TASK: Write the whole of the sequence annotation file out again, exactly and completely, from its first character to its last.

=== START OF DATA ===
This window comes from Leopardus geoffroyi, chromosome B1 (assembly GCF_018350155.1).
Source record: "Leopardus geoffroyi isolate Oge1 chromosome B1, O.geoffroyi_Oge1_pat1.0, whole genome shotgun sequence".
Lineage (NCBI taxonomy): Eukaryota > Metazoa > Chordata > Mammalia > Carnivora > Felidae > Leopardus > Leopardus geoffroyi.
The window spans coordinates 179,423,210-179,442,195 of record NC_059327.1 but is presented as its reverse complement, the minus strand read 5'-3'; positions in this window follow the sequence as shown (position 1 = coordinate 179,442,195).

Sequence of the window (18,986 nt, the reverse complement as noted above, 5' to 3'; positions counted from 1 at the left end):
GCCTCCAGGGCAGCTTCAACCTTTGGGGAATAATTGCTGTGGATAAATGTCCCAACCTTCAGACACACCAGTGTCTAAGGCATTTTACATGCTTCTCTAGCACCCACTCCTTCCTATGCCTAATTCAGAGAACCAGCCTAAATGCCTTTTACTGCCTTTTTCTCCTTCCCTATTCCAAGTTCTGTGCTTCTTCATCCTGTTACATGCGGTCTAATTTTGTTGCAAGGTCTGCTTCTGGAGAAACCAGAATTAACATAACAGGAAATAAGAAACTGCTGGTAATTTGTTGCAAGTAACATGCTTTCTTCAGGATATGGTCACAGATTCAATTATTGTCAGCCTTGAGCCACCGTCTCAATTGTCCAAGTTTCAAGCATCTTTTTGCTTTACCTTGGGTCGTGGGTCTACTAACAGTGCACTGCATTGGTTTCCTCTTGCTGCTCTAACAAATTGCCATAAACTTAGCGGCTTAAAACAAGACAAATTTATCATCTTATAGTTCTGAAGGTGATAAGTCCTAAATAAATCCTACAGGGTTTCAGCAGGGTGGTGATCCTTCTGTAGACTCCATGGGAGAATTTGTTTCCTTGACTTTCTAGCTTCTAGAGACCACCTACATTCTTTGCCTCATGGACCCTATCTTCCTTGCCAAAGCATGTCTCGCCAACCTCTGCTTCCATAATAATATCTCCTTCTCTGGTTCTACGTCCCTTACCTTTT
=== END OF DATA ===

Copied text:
This window comes from Leopardus geoffroyi, chromosome B1 (assembly GCF_018350155.1).
Source record: "Leopardus geoffroyi isolate Oge1 chromosome B1, O.geoffroyi_Oge1_pat1.0, whole genome shotgun sequence".
Lineage (NCBI taxonomy): Eukaryota > Metazoa > Chordata > Mammalia > Carnivora > Felidae > Leopardus > Leopardus geoffroyi.
The window spans coordinates 179,423,210-179,442,195 of record NC_059327.1 but is presented as its reverse complement, the minus strand read 5'-3'; positions in this window follow the sequence as shown (position 1 = coordinate 179,442,195).

Sequence of the window (18,986 nt, the reverse complement as noted above, 5' to 3'; positions counted from 1 at the left end):
GCCTCCAGGGCAGCTTCAACCTTTGGGGAATAATTGCTGTGGATAAATGTCCCAACCTTCAGACACACCAGTGTCTAAGGCATTTTACATGCTTCTCTAGCACCCACTCCTTCCTATGCCTAATTCAGAGAACCAGCCTAAATGCCTTTTACTGCCTTTTTCTCCTTCCCTATTCCAAGTTCTGTGCTTCTTCATCCTGTTACATGCGGTCTAATTTTGTTGCAAGGTCTGCTTCTGGAGAAACCAGAATTAACATAACAGGAAATAAGAAACTGCTGGTAATTTGTTGCAAGTAACATGCTTTCTTCAGGATATGGTCACAGATTCAATTATTGTCAGCCTTGAGCCACCGTCTCAATTGTCCAAGTTTCAAGCATCTTTTTGCTTTACCTTGGGTCGTGGGTCTACTAACAGTGCACTGCATTGGTTTCCTCTTGCTGCTCTAACAAATTGCCATAAACTTAGCGGCTTAAAACAAGACAAATTTATCATCTTATAGTTCTGAAGGTGATAAGTCCTAAATAAATCCTACAGGGTTTCAGCAGGGTGGTGATCCTTCTGTAGACTCCATGGGAGAATTTGTTTCCTTGACTTTCTAGCTTCTAGAGACCACCTACATTCTTTGCCTCATGGACCCTATCTTCCTTGCCAAAGCATGTCTCGCCAACCTCTGCTTCCATAATAATATCTCCTTCTCTGGTTCTACGTCCCTTACCTTTT